Now, individual games, that's totally different. It's great to compare one's achievements with another person's for the same game. I also love achievements that encourage playing the game in different ways, to encourage collection, or even multiple playthroughs.
But in the end play however gives you the most pleasure.
Don't a lot of these guys do save-game hacking or something similar to get these scores? Maybe that was covered in the original article, I didn't read it all the way through.
It was done at one point but Microsoft began detecting it and banning people from Live for it. I have no idea how Sony intends to keep this from happening on the PS3.
BDGE and Rock8man don't know it, but they (along with RickH and Jim Preston) are the achievement barometers on my friends list. I can tell (or I should say, I think I can tell, not really knowing these guys) that we share the same philosophy of achievements in that we play games we like, but try to squeeze the most possible achievements from those games.
But I've never considered myself an achievement whore, per se, since as Evilidler pointed out I have yet to purchase a game just to fill out my score. I could give a damn about my score, to be completely honest. I'm probably closer to divorced's point of view, I like games that introduce a new angle, a way of approaching games that I may not have thought of. I've talked about this else (so won't stress the point) but the Orange Box is great for this.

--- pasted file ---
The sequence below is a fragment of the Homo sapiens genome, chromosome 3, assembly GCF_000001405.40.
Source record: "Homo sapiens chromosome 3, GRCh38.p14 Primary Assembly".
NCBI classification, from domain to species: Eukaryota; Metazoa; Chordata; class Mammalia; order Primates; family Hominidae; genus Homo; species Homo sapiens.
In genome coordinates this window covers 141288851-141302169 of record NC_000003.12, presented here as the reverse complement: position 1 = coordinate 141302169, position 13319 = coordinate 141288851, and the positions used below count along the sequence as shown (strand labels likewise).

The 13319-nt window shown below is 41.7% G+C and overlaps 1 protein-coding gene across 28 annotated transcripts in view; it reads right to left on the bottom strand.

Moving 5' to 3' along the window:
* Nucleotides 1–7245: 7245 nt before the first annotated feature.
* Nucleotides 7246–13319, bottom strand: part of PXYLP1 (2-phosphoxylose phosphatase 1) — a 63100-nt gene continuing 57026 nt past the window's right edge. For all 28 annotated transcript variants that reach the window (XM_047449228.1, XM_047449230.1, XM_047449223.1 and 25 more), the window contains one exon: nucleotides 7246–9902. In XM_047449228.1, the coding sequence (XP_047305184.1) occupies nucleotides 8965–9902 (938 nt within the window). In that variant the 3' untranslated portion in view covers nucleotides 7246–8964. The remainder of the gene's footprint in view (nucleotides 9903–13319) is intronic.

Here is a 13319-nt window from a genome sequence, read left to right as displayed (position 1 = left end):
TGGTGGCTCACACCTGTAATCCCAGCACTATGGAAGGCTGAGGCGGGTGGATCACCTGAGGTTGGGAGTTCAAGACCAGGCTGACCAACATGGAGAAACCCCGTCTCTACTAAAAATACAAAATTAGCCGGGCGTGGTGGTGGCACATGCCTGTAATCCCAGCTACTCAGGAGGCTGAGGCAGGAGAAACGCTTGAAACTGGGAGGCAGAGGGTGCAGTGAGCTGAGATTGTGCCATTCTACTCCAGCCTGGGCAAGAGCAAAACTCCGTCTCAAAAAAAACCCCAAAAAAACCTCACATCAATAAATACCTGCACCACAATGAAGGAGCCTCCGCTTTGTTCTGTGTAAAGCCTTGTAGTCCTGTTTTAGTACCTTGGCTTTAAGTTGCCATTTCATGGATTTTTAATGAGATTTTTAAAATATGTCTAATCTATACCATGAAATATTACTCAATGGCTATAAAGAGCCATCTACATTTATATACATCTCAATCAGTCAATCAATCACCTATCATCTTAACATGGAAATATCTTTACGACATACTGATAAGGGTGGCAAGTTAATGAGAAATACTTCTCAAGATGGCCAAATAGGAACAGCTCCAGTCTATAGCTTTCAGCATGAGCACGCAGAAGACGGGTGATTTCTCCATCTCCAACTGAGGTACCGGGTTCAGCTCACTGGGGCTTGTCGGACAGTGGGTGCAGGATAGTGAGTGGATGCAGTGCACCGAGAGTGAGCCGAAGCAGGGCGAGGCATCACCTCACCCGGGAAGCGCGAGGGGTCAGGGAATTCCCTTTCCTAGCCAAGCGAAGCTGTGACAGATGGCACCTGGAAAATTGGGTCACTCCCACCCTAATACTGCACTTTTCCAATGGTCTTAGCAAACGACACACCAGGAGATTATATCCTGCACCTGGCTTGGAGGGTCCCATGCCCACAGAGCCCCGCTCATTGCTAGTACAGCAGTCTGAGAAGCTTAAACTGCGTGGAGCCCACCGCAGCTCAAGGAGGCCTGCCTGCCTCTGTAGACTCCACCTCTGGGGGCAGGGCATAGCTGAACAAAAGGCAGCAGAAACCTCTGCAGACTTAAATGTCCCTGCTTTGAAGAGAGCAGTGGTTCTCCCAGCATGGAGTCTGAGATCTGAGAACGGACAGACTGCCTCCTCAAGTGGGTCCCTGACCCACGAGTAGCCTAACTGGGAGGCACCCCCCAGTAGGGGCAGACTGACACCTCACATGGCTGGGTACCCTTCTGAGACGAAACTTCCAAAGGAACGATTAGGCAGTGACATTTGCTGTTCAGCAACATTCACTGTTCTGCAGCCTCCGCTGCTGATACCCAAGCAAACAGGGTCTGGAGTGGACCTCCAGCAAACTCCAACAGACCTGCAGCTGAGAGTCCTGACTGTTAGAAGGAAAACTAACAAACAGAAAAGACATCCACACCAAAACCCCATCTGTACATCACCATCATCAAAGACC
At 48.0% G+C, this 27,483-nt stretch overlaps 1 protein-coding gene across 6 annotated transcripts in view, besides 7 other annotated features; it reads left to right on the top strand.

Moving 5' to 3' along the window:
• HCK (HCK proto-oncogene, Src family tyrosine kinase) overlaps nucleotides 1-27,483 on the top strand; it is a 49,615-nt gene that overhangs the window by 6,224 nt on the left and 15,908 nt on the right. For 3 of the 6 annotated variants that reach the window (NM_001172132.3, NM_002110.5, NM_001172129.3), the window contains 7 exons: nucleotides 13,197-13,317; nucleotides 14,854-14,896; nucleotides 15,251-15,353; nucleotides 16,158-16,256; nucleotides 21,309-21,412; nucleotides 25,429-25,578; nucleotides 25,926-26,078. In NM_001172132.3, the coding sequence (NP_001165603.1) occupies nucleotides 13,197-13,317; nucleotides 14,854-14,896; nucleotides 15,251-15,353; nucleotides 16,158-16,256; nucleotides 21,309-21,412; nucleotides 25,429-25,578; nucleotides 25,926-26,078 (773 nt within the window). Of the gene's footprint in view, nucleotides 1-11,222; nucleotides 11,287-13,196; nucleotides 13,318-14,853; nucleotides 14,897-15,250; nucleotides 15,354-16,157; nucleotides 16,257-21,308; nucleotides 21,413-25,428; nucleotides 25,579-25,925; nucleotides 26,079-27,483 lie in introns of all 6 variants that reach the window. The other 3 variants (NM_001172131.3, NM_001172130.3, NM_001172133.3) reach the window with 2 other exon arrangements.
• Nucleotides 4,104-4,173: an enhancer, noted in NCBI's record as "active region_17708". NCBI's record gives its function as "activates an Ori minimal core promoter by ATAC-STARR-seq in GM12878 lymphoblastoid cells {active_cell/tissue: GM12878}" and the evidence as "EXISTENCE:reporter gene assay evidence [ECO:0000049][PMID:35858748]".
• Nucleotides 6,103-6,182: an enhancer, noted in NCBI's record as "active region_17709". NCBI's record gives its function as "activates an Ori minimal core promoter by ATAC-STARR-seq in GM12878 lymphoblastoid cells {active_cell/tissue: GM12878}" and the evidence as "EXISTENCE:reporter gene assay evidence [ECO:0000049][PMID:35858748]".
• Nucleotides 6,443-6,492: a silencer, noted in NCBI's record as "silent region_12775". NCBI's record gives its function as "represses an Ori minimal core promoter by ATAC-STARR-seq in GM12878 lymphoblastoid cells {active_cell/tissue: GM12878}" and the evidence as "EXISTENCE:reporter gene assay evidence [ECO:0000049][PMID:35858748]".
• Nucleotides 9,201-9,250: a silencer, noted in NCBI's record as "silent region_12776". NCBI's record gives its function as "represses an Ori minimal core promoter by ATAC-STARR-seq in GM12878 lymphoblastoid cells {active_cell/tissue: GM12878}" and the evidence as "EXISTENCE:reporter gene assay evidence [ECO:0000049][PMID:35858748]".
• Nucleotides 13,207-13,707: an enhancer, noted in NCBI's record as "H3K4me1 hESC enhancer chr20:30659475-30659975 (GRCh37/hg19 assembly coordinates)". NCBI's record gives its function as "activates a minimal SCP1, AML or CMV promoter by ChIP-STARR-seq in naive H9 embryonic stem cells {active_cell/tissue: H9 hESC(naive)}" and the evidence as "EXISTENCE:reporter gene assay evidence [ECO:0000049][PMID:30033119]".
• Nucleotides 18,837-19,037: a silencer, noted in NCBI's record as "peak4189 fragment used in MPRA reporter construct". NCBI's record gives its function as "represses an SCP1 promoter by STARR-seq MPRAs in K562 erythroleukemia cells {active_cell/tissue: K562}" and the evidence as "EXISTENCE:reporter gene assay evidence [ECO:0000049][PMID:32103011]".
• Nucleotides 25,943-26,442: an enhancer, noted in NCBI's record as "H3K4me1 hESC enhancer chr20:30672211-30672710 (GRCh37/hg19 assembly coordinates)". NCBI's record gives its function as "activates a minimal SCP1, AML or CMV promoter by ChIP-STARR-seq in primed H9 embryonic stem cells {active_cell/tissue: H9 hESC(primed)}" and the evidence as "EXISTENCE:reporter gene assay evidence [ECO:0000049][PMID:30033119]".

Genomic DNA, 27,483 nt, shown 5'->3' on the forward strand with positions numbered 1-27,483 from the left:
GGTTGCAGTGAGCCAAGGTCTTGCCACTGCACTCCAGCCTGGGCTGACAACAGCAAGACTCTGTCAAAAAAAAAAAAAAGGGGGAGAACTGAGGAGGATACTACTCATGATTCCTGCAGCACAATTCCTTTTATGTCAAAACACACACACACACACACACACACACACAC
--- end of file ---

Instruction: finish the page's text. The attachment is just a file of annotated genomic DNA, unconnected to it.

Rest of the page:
I guess I look at achievements as a kind of scrap book. I can check out Pac Man: CE and think about all the time my wife (that's right, those aren't mine) put into it to get all the achievements. Or Fallout, which has probably taken more time than just about all the rest put together. My achievements are a source of pride, ridiculous as that likely sounds to many of you. They're my scrapbook, a memento of games I've enjoyed. I doubt they were intended as such, I sure never did, but I noticed that over about a year or so that they were a living document of things I had done, and it's appealed to me far more than I expected when I bought my 360.
You don't get banned from Live - your gamescore is just reset to 0 and they put a public tag on you (that I don't think can be removed) that says something like "I'm a gamerscore cheater!"
Originally Posted by Lynxara
Anyway, 100k isn't a lot. Check out these guys: http://www.trueachievements.com/site...aderboardid=23
I'm not really sure how you'd get over 300k - that's a lot of time and money.